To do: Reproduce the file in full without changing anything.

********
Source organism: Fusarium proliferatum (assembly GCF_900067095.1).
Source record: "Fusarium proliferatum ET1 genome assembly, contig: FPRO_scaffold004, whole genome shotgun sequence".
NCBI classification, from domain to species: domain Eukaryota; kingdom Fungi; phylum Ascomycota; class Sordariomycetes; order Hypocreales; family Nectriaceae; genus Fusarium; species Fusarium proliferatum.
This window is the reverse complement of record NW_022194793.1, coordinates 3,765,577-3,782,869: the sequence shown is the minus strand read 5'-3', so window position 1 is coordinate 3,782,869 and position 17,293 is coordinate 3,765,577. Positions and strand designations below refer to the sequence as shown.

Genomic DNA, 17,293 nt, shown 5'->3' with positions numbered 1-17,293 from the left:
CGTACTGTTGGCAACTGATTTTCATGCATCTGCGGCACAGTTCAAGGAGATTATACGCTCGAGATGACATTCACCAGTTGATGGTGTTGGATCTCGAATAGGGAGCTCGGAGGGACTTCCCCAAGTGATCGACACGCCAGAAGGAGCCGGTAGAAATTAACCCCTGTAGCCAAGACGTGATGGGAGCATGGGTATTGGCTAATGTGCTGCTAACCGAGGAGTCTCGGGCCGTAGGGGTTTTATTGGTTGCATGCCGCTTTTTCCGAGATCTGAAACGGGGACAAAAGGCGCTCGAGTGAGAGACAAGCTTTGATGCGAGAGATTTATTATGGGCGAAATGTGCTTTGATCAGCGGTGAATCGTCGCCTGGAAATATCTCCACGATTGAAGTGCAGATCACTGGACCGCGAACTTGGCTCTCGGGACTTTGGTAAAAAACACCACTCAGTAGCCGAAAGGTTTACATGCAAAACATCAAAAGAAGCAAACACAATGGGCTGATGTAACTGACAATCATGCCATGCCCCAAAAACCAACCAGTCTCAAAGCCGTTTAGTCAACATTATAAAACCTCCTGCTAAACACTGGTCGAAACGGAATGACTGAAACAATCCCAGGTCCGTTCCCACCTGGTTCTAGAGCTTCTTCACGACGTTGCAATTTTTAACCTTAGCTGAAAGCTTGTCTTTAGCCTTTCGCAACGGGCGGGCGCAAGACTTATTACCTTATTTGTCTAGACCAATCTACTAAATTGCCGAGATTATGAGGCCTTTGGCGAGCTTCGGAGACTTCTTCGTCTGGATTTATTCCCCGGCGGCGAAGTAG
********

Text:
Source organism: Fusarium proliferatum (assembly GCF_900067095.1).
Source record: "Fusarium proliferatum ET1 genome assembly, contig: FPRO_scaffold004, whole genome shotgun sequence".
NCBI classification, from domain to species: domain Eukaryota; kingdom Fungi; phylum Ascomycota; class Sordariomycetes; order Hypocreales; family Nectriaceae; genus Fusarium; species Fusarium proliferatum.
This window is the reverse complement of record NW_022194793.1, coordinates 3,765,577-3,782,869: the sequence shown is the minus strand read 5'-3', so window position 1 is coordinate 3,782,869 and position 17,293 is coordinate 3,765,577. Positions and strand designations below refer to the sequence as shown.

Genomic DNA, 17,293 nt, shown 5'->3' with positions numbered 1-17,293 from the left:
CGTACTGTTGGCAACTGATTTTCATGCATCTGCGGCACAGTTCAAGGAGATTATACGCTCGAGATGACATTCACCAGTTGATGGTGTTGGATCTCGAATAGGGAGCTCGGAGGGACTTCCCCAAGTGATCGACACGCCAGAAGGAGCCGGTAGAAATTAACCCCTGTAGCCAAGACGTGATGGGAGCATGGGTATTGGCTAATGTGCTGCTAACCGAGGAGTCTCGGGCCGTAGGGGTTTTATTGGTTGCATGCCGCTTTTTCCGAGATCTGAAACGGGGACAAAAGGCGCTCGAGTGAGAGACAAGCTTTGATGCGAGAGATTTATTATGGGCGAAATGTGCTTTGATCAGCGGTGAATCGTCGCCTGGAAATATCTCCACGATTGAAGTGCAGATCACTGGACCGCGAACTTGGCTCTCGGGACTTTGGTAAAAAACACCACTCAGTAGCCGAAAGGTTTACATGCAAAACATCAAAAGAAGCAAACACAATGGGCTGATGTAACTGACAATCATGCCATGCCCCAAAAACCAACCAGTCTCAAAGCCGTTTAGTCAACATTATAAAACCTCCTGCTAAACACTGGTCGAAACGGAATGACTGAAACAATCCCAGGTCCGTTCCCACCTGGTTCTAGAGCTTCTTCACGACGTTGCAATTTTTAACCTTAGCTGAAAGCTTGTCTTTAGCCTTTCGCAACGGGCGGGCGCAAGACTTATTACCTTATTTGTCTAGACCAATCTACTAAATTGCCGAGATTATGAGGCCTTTGGCGAGCTTCGGAGACTTCTTCGTCTGGATTTATTCCCCGGCGGCGAAGTAG